The number of office-based physicians using electronic health records continues to rise, but only 18 percent of them may be eligible for Meaningful Use incentives, according to the Centers for Disease Control and Prevention's latest National Health Statistics Report.
In 2012, 71.8 percent of office-based physicians were using any type of EHR system, according to the report, up from 34.5 percent in 2007. Almost one-fourth, 23.5 percent, had a system with features meeting the criteria of being "fully functional" in 2012, up from 3.8 percent in 2007.
There was also a difference in adoption of a fully functional system between physicians in practices of 11 or more doctors compared to solo practitioners; the gap between the two jumped from 10.4 percent in 2007 to 30.6 percent in 2012.
Perhaps most significantly, the list of features for even fully functional EHRs overlap with some but not all features needed for Meaningful Use. The report also warned that its 18 percent estimate may be a "maximum estimate" in that "some physicians counted in this measure may have an EHR system that does not support the remaining requirements necessary for payment."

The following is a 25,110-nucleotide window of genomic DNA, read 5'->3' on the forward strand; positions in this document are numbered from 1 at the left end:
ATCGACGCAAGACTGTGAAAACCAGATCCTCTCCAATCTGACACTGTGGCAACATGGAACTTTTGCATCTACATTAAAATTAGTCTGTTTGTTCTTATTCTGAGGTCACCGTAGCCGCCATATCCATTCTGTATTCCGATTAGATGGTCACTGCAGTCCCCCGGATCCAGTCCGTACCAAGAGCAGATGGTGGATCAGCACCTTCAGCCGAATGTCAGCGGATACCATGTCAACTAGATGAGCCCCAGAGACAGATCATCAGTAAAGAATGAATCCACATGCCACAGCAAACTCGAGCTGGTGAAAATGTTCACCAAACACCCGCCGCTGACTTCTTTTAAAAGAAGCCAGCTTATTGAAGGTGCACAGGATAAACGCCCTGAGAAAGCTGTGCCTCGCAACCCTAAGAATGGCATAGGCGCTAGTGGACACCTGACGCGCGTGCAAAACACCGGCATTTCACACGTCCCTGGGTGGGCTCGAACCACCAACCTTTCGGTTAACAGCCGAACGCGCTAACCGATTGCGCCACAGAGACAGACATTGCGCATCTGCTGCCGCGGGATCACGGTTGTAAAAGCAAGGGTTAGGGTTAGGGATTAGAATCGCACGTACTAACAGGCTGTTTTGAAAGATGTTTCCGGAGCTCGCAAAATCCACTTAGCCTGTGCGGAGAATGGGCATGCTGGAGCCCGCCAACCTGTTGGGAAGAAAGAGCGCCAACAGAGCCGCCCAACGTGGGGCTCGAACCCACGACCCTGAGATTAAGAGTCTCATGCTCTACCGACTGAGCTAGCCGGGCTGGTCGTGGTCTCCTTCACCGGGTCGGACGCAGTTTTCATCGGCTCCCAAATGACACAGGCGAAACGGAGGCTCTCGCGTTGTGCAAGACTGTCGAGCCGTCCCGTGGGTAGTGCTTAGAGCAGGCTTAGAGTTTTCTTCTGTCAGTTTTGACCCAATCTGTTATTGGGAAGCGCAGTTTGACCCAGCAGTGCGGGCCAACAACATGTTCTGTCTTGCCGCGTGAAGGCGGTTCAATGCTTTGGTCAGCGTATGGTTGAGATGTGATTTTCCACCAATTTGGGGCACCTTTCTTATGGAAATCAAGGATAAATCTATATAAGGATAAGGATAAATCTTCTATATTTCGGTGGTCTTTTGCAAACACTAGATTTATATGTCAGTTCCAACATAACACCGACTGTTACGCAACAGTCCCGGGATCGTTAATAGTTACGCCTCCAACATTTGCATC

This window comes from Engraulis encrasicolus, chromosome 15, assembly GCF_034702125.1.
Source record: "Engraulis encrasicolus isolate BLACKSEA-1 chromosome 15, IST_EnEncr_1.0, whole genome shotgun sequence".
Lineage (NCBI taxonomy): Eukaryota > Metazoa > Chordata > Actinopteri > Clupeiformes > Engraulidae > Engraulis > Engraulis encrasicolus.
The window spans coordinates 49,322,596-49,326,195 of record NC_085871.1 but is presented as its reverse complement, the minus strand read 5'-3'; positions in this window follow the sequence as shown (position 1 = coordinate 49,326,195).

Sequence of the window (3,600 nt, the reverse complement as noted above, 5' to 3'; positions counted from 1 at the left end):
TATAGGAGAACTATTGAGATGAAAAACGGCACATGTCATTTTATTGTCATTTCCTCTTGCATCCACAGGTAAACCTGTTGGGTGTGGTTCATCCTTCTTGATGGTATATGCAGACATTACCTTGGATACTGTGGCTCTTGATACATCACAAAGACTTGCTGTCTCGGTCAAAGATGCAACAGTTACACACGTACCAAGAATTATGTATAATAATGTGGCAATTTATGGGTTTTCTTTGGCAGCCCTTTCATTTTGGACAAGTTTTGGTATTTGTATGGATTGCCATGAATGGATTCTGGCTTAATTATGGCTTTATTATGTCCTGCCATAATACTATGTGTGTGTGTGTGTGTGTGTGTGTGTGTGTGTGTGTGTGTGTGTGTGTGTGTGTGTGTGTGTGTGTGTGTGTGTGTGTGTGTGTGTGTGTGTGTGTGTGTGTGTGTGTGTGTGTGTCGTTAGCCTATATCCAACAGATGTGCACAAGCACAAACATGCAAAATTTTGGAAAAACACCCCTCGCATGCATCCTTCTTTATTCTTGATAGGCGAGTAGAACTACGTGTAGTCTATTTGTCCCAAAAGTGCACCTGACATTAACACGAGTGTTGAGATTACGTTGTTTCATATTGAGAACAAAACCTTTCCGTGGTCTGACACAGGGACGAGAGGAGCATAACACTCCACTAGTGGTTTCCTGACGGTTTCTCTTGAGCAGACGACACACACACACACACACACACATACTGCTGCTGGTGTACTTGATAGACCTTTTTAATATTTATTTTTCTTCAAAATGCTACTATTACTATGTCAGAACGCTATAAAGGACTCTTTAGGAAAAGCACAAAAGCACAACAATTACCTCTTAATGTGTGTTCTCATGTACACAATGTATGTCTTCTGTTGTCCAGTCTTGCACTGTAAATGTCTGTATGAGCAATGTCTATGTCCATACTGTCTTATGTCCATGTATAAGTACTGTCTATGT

A previous CDC report found that of the 65.5 percent of physicians intending to participate in the Medicare and Medicaid Meaningful Use incentive programs in 2012, only 26.9 percent had an EHR system with features that could support 13 of 15 Stage 1 Meaningful Use Core Set objectives.
The report mirrors other concerns about the Meaningful Use requirements as physicians move from Stage 1 to Stage 2 of the program and predictions that many providers will drop out rather than continue to participate.
To learn more:
- read the report